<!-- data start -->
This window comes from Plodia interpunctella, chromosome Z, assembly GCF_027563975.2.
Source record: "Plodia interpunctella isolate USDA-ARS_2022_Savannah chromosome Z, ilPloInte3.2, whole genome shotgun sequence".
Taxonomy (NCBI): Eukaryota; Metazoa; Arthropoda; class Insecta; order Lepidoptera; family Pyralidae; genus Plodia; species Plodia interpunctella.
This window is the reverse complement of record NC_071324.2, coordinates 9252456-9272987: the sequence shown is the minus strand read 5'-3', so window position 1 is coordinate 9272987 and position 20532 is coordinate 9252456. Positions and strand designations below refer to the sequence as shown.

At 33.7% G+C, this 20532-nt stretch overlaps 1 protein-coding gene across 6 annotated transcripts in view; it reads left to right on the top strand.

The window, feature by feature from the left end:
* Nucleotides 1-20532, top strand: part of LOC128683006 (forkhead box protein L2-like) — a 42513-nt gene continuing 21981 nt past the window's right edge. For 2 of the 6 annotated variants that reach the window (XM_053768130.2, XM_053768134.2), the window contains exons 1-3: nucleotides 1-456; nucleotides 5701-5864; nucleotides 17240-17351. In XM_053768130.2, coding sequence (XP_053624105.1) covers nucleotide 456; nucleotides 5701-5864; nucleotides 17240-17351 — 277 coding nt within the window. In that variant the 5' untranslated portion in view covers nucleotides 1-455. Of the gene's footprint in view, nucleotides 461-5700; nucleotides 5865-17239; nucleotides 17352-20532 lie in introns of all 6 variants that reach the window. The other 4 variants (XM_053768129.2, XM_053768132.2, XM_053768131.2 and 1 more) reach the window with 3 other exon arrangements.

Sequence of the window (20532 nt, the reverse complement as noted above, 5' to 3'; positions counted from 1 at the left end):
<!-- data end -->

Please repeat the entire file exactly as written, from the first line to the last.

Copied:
This window comes from Plodia interpunctella, chromosome Z, assembly GCF_027563975.2.
Source record: "Plodia interpunctella isolate USDA-ARS_2022_Savannah chromosome Z, ilPloInte3.2, whole genome shotgun sequence".
Taxonomy (NCBI): Eukaryota; Metazoa; Arthropoda; class Insecta; order Lepidoptera; family Pyralidae; genus Plodia; species Plodia interpunctella.
This window is the reverse complement of record NC_071324.2, coordinates 9252456-9272987: the sequence shown is the minus strand read 5'-3', so window position 1 is coordinate 9272987 and position 20532 is coordinate 9252456. Positions and strand designations below refer to the sequence as shown.

At 33.7% G+C, this 20532-nt stretch overlaps 1 protein-coding gene across 6 annotated transcripts in view; it reads left to right on the top strand.

The window, feature by feature from the left end:
* Nucleotides 1-20532, top strand: part of LOC128683006 (forkhead box protein L2-like) — a 42513-nt gene continuing 21981 nt past the window's right edge. For 2 of the 6 annotated variants that reach the window (XM_053768130.2, XM_053768134.2), the window contains exons 1-3: nucleotides 1-456; nucleotides 5701-5864; nucleotides 17240-17351. In XM_053768130.2, coding sequence (XP_053624105.1) covers nucleotide 456; nucleotides 5701-5864; nucleotides 17240-17351 — 277 coding nt within the window. In that variant the 5' untranslated portion in view covers nucleotides 1-455. Of the gene's footprint in view, nucleotides 461-5700; nucleotides 5865-17239; nucleotides 17352-20532 lie in introns of all 6 variants that reach the window. The other 4 variants (XM_053768129.2, XM_053768132.2, XM_053768131.2 and 1 more) reach the window with 3 other exon arrangements.

Sequence of the window (20532 nt, the reverse complement as noted above, 5' to 3'; positions counted from 1 at the left end):